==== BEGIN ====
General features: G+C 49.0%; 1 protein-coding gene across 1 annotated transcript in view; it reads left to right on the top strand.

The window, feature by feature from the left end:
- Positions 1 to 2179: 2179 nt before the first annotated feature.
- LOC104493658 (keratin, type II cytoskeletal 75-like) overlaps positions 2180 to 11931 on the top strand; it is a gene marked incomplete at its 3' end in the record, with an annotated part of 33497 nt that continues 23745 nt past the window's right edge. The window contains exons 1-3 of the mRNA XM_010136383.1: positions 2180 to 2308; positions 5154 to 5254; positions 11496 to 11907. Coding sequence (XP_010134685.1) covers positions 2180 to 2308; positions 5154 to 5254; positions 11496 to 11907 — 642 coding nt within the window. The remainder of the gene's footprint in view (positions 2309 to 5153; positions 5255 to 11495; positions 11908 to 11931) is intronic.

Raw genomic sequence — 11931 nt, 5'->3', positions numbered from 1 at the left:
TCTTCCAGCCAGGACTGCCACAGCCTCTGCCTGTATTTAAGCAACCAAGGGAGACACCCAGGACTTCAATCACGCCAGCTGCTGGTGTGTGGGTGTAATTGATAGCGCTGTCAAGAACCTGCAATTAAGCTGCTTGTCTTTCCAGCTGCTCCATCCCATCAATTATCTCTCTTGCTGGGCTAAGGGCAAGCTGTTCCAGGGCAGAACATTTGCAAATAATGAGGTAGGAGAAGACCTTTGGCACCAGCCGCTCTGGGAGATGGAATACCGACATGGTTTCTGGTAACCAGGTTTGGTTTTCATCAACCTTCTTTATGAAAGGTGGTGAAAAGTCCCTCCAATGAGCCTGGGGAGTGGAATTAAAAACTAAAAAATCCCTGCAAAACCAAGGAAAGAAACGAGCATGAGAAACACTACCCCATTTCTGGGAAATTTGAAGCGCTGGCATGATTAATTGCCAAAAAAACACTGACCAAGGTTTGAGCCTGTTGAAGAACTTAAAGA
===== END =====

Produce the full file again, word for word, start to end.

General features: G+C 49.0%; 1 protein-coding gene across 1 annotated transcript in view; it reads left to right on the top strand.

The window, feature by feature from the left end:
- Positions 1 to 2179: 2179 nt before the first annotated feature.
- LOC104493658 (keratin, type II cytoskeletal 75-like) overlaps positions 2180 to 11931 on the top strand; it is a gene marked incomplete at its 3' end in the record, with an annotated part of 33497 nt that continues 23745 nt past the window's right edge. The window contains exons 1-3 of the mRNA XM_010136383.1: positions 2180 to 2308; positions 5154 to 5254; positions 11496 to 11907. Coding sequence (XP_010134685.1) covers positions 2180 to 2308; positions 5154 to 5254; positions 11496 to 11907 — 642 coding nt within the window. The remainder of the gene's footprint in view (positions 2309 to 5153; positions 5255 to 11495; positions 11908 to 11931) is intronic.

Raw genomic sequence — 11931 nt, 5'->3', positions numbered from 1 at the left:
TCTTCCAGCCAGGACTGCCACAGCCTCTGCCTGTATTTAAGCAACCAAGGGAGACACCCAGGACTTCAATCACGCCAGCTGCTGGTGTGTGGGTGTAATTGATAGCGCTGTCAAGAACCTGCAATTAAGCTGCTTGTCTTTCCAGCTGCTCCATCCCATCAATTATCTCTCTTGCTGGGCTAAGGGCAAGCTGTTCCAGGGCAGAACATTTGCAAATAATGAGGTAGGAGAAGACCTTTGGCACCAGCCGCTCTGGGAGATGGAATACCGACATGGTTTCTGGTAACCAGGTTTGGTTTTCATCAACCTTCTTTATGAAAGGTGGTGAAAAGTCCCTCCAATGAGCCTGGGGAGTGGAATTAAAAACTAAAAAATCCCTGCAAAACCAAGGAAAGAAACGAGCATGAGAAACACTACCCCATTTCTGGGAAATTTGAAGCGCTGGCATGATTAATTGCCAAAAAAACACTGACCAAGGTTTGAGCCTGTTGAAGAACTTAAAGA